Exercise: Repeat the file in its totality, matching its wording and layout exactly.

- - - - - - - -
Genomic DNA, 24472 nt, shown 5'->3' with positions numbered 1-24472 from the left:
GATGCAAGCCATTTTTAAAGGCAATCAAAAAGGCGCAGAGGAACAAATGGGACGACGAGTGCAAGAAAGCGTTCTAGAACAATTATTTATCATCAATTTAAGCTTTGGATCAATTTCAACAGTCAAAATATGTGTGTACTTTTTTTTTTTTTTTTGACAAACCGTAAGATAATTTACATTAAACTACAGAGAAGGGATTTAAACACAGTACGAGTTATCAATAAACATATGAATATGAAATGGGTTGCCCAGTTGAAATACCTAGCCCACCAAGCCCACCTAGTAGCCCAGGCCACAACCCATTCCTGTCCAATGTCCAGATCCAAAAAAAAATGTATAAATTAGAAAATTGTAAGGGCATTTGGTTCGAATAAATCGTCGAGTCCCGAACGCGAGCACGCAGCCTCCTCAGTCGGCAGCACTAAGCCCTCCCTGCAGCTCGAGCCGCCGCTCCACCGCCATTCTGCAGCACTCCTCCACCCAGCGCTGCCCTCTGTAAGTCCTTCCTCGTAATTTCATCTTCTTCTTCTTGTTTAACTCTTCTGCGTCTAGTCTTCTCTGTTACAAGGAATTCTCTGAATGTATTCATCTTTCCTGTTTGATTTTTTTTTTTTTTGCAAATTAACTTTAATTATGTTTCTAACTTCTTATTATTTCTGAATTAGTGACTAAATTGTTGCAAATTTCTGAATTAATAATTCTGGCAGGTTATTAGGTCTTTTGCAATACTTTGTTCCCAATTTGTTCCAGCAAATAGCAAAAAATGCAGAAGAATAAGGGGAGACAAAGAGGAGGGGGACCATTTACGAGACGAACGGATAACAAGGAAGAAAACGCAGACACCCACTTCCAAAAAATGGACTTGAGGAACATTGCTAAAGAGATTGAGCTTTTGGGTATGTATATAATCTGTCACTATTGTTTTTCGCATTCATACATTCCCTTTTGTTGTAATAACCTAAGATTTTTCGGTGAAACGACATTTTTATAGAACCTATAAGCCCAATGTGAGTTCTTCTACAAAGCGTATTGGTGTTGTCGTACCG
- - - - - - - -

Genomic DNA, 24472 nt, shown 5'->3' with positions numbered 1-24472 from the left:
GATGCAAGCCATTTTTAAAGGCAATCAAAAAGGCGCAGAGGAACAAATGGGACGACGAGTGCAAGAAAGCGTTCTAGAACAATTATTTATCATCAATTTAAGCTTTGGATCAATTTCAACAGTCAAAATATGTGTGTACTTTTTTTTTTTTTTTTGACAAACCGTAAGATAATTTACATTAAACTACAGAGAAGGGATTTAAACACAGTACGAGTTATCAATAAACATATGAATATGAAATGGGTTGCCCAGTTGAAATACCTAGCCCACCAAGCCCACCTAGTAGCCCAGGCCACAACCCATTCCTGTCCAATGTCCAGATCCAAAAAAAAATGTATAAATTAGAAAATTGTAAGGGCATTTGGTTCGAATAAATCGTCGAGTCCCGAACGCGAGCACGCAGCCTCCTCAGTCGGCAGCACTAAGCCCTCCCTGCAGCTCGAGCCGCCGCTCCACCGCCATTCTGCAGCACTCCTCCACCCAGCGCTGCCCTCTGTAAGTCCTTCCTCGTAATTTCATCTTCTTCTTCTTGTTTAACTCTTCTGCGTCTAGTCTTCTCTGTTACAAGGAATTCTCTGAATGTATTCATCTTTCCTGTTTGATTTTTTTTTTTTTTGCAAATTAACTTTAATTATGTTTCTAACTTCTTATTATTTCTGAATTAGTGACTAAATTGTTGCAAATTTCTGAATTAATAATTCTGGCAGGTTATTAGGTCTTTTGCAATACTTTGTTCCCAATTTGTTCCAGCAAATAGCAAAAAATGCAGAAGAATAAGGGGAGACAAAGAGGAGGGGGACCATTTACGAGACGAACGGATAACAAGGAAGAAAACGCAGACACCCACTTCCAAAAAATGGACTTGAGGAACATTGCTAAAGAGATTGAGCTTTTGGGTATGTATATAATCTGTCACTATTGTTTTTCGCATTCATACATTCCCTTTTGTTGTAATAACCTAAGATTTTTCGGTGAAACGACATTTTTATAGAACCTATAAGCCCAATGTGAGTTCTTCTACAAAGCGTATTGGTGTTGTCGTACCG